When I returned to New York from doing the show in Reno, Nevada, I pounded the pavement to find a job. It only took a few weeks to land at Therapy, a popular gay bar in Hell’s Kitchen, as a server. They had everything from booze and food to some of the fiercest nightlife entertainment. I started around the end of January 2012.

On my first day, I trained with someone named Jason. He was funny and every bit as ditzy as he was smart. He showed me around as he hobbled on his injured foot. We went into the kitchen after about thirty minutes, and he plopped himself up on the table and said, “So you say you grew up in a restaurant? Good! Get to it.”

My grandparents had owned a restaurant almost my entire life. They were good, hardworking people who had a wonderful business until they grew old. My family taught me everything about serving that I know now. I started working at a very young age, probably started cleaning tables when I was twelve. After they passed, we sold the restaurant. It’s unfortunate because it was such a great place to go eat and hangout.

Jason had me go take orders and pretty much do his job for the remainder of my training that night. We knew from the beginning that I’d fit right in. He and I became friends very quickly—so quickly that his best friend Shane grew jealous as Jason and I became closer over time.

Shane was another server at Therapy, but we didn’t typically work the same shifts and I didn’t really know him. We had a set schedule so all I knew of him was that he was good at his job. He made it his mission to get to know me. We made plans for lunch so we could get acquainted.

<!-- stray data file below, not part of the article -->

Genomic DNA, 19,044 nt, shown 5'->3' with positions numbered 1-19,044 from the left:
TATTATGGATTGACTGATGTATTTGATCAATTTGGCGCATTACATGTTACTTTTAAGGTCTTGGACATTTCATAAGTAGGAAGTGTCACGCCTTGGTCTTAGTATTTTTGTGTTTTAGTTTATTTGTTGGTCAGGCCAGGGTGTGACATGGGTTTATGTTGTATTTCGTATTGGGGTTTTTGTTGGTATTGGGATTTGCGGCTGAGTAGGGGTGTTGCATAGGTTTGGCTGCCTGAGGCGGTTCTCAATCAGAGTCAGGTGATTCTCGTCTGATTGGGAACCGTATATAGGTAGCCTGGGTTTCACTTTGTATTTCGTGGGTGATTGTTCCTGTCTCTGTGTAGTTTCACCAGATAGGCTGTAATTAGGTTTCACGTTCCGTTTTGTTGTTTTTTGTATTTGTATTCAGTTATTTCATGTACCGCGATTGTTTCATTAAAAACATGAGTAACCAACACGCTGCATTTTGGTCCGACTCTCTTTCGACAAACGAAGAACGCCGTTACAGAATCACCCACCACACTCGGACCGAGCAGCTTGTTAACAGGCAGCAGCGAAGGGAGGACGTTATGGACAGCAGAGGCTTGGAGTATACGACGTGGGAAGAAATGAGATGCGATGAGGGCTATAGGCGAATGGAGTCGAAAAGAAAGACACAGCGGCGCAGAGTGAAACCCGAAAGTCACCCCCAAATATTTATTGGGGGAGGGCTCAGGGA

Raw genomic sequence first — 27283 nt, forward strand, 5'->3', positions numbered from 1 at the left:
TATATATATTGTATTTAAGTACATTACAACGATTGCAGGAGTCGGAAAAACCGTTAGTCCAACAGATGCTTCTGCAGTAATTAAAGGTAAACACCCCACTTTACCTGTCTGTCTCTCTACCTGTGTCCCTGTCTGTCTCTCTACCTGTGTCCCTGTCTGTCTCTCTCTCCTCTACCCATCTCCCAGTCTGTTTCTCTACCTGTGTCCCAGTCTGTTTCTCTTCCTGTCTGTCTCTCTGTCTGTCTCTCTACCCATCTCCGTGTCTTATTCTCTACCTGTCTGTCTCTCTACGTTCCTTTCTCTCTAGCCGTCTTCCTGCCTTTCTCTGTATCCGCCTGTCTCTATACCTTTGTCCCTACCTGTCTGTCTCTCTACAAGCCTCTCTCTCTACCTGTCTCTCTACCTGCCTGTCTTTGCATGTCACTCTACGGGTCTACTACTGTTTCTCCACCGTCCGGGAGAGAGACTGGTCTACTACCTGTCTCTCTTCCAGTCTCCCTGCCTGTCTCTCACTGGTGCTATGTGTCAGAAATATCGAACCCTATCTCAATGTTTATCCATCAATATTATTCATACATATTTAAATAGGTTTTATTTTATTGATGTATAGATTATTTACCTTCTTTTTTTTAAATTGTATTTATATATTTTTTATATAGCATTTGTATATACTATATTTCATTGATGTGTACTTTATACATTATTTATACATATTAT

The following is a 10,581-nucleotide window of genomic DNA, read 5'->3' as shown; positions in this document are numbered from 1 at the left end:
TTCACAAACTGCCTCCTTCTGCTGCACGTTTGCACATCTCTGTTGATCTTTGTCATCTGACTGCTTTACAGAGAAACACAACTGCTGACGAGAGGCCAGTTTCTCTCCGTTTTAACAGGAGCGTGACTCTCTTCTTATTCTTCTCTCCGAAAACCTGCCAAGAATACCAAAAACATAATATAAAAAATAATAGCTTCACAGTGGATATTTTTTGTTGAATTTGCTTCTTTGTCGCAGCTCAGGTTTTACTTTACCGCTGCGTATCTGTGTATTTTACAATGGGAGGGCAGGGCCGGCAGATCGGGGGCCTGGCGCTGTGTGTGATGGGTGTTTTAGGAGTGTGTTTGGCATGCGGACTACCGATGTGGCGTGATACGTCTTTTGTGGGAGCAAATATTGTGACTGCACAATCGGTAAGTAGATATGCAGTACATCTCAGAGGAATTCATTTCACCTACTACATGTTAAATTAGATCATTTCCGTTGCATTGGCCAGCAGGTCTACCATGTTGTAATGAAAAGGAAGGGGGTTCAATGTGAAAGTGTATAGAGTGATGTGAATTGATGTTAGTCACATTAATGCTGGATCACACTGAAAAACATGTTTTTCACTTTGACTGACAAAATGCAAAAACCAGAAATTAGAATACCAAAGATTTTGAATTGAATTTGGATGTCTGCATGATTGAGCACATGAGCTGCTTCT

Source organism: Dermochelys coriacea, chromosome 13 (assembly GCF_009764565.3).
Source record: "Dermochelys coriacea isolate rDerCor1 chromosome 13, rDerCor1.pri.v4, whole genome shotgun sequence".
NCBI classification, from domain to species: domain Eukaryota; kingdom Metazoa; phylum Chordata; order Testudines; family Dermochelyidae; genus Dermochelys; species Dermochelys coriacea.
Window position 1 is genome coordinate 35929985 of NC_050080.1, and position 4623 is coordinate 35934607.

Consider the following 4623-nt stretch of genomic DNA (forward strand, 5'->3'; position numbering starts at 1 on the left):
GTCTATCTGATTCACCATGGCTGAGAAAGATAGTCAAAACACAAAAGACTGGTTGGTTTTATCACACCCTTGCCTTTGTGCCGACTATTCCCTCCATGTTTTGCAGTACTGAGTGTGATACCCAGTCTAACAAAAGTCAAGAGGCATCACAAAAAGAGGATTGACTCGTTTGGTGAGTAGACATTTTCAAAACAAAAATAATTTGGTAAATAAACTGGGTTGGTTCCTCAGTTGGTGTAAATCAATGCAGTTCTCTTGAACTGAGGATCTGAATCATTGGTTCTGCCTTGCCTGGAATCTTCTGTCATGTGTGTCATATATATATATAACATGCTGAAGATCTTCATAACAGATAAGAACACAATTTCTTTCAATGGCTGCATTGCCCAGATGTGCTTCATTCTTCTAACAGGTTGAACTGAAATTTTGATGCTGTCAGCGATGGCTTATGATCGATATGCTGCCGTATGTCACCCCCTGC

It was a beautiful spring day, and we sat outside at a restaurant on 54th Street and 9th Avenue with oysters and a bottle of cava. It was the first time we had done anything together. His intentions were only to see why our mutual friend/coworker, Jason, took a liking to me. Shane sat there across the table in the sunlight, interrogating me as people walked by.

Shane produces a drag pageant called Miss Hell’s Kitchen that raises money for organizations fighting to end HIV and AIDS. About a month before our lunch, I had worked as a server during the pageant because it was held at Therapy. Every gay person who worked at the bar was attending the event, so being the newbie, I was scheduled to take orders and deliver kindness. It was the first ever MHK. Not only was the show entertaining, but it also gave me a chance to see people fighting for something that I was living with, but not yet dealing with.

I loved his energy from the start, and I felt I could open up and be honest around him. He seemed to be trustworthy, and in the moment I felt the need to tell him that I was HIV positive.

I cannot explain the immediate shift in our interaction. Even though he was HIV negative, it was like he understood me right away. We were so authentic with each other. He was a pretty cool guy, full of love and sass.

We were immediately family, the thing I needed. Shane, Jason and I were inseparable. They always had their bikes with them to train for AIDS/LifeCycle—the bike ride from San Francisco to Los Angeles, which is what Miss Hell’s Kitchen was fundraising for that year. I looked up to them as if they were my older siblings.

Working at Therapy and hanging with these boys gave me a sense of belonging that I hadn’t felt in forever, if ever at all. I could tell them everything. They always listened and guided me to do better for myself. Our friendship would continue to grow. This was only the beginning of a blossoming sisterhood.